The Musicians of Bremen

A musical based on the story of four animals traveling to Bremen to make their fortune in the music world. Music by Arkadi Serper.




DOG Peacenik often called “Bones”





HEINTZ, WERNER, and FRITZ Thieves; skinheads

WOMAN Owner of Rooster

WILLIAM WURST III Mayor of Blinkensburg

Cameo Parts:

FRIDA Citizens of Blinkensburg


Chorus: Play Trees, Rocks, Citizens of Blinkensburg


Act I is on the road to Blickensburg. The “scenery” is generally comprised of members of the chorus dressed as trees, rocks, flowers, and any other desired scenery, who can move to different positions as the animals walk along the “road”.

Act II is in the town square of Blickensburg. A backdrop of a painted City Hall is desirable.

The creators of the show encourage any kind of clever use of inexpensive materials and spurs to the audience’s imagination.

THE MUSICIANS OF BREMEN takes about an hour and a quarter to play.


[On stage are a meadow, a road, an old tree, and a fence.  A tired old donkey comes on stage followed by a man and woman pushing and poking her.]
MAN: Can’t you go any faster?  Because of  “Old Bones,” here we’re going to miss “Monday Night Football”!
WOMAN: Poor old Bertha certainly has gotten slow.
MAN: Half an hour just to walk five blocks isn’t “slow”; it’s “barely moving.” [Hits donkey]  Get a move on, “Bones.”
DONKEY: My name is Bertha.
WOMAN: I think she doesn’t like to be called “Bones.”
MAN: Don’t be ridiculous.  Donkeys don’t care what they’re called.  We should have sold her to the glue factory.  I know we’ll end up feeding her.
DONKEY: I’ve helped feed you for ten years.
WOMAN: See, I think she understands what you say.  She sounds so sad.
MAN: She’s a donkey.  Donkeys don’t have feelings.
WOMAN: Anyway, there’s plenty of grass in this meadow.  Why would we have to feed her?
MAN: What about when the snow starts?  There won’t be any grass then, and you’ll be asking me to buy hay.  C’mon, let’s get going.  I’ll call the glue factory tomorrow and find out how much she’s worth.
WOMAN: I guess it’s better than letting her starve.
MAN: C’mon; maybe we can catch the second half.  So long, Bones.
WOMAN: Goodbye, Bertha.

[Man and Woman go out]

BERTHA: [singing]

“Why Did I have to Grow Old?”
Why do things grow old and get holey?
Why do bones tend to get so boney?
After a while, why does everything squeak,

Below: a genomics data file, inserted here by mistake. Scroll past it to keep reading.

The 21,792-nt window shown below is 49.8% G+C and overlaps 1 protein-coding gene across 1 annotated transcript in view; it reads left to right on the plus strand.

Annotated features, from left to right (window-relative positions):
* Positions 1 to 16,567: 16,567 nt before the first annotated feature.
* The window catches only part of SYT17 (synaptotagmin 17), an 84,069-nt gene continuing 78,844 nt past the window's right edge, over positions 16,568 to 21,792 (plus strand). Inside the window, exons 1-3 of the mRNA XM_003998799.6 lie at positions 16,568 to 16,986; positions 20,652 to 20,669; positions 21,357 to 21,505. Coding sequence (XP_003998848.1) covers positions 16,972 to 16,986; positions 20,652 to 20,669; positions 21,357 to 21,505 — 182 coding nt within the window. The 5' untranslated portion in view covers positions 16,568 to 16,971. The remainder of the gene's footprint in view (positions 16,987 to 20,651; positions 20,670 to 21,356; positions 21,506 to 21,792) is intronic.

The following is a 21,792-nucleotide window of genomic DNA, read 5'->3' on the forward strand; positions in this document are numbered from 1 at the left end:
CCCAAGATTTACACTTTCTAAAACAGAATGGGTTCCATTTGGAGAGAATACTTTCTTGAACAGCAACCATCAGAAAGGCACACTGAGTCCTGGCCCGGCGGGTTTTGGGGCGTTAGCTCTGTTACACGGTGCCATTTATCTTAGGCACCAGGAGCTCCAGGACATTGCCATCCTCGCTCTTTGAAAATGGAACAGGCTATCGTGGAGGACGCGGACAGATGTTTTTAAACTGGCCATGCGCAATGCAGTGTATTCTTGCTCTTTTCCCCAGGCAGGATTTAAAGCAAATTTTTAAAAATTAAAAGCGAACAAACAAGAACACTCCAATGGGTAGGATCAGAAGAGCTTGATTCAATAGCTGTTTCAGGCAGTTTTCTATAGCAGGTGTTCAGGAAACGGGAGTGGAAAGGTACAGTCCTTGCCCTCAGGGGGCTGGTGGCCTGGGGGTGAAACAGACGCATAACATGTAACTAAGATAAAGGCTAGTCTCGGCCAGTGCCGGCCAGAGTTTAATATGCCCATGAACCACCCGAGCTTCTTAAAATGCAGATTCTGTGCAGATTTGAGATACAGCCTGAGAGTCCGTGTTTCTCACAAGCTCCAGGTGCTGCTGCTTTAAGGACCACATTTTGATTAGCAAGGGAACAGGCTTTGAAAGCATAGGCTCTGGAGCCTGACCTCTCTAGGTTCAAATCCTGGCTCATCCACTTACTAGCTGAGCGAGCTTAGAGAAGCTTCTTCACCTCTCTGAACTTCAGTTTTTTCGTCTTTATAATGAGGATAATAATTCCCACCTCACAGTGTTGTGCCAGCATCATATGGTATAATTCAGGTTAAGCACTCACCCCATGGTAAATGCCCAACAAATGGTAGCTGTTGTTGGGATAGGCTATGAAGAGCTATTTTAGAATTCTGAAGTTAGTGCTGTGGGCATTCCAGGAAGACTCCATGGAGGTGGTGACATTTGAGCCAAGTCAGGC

Collapse and molder, bend and creak?
To tell the truth, it’s happening as I speak.
Why did I have to grow old?

TREE: [singing]

Why do leaves fall off and scatter?
Why do limbs tend to want to shatter?
After a while, why does everything groan,
Dry up or splatter, ache and moan?
To see we’re right, just look at the things you own.
Why did we have to get old?

FENCE: [singing]

Why do rails dry up and splinter?
Why do nails rust in the winter?
After a while, why does everything sag,
Lean off of kilter, warp and bag?
To hear it said, it makes me want to gag.
Why did I have to grow old?

ALL: [singing]

Why did we have to grow old?
Can’t we do “younger” instead?
Why did we have to grow old?

DONKEY: At least you can get old!  I’m going to get sent to the glue factory.
TREE: It’s a sticky situation [snorting laugh].
FENCE: You don’t even seem that old to me.  You still sing pretty well.
DONKEY: Not that it does me much good.
FENCE: Why don’t you just leave?  You’re not planted like we are.
TREE: I can leave but I can’t go away! [laughs]

This was the second children’s play Arkadi and I wrote together, again commissioned by Kairos Youth Choir. The music is Germanic, to fit the story. One thing I did was change the original so that the four principal animals do have good voices; I didn’t want to force an audience of parents and grandparents to listen to an hour of screeching. It’s only when they try to sing their four songs together that they sound awful—once, to fit the story.

The moral of this tale is an important one, that there is a place for everyone in the world, that the world is waiting for you to find it and make your contribution. That song is the finale.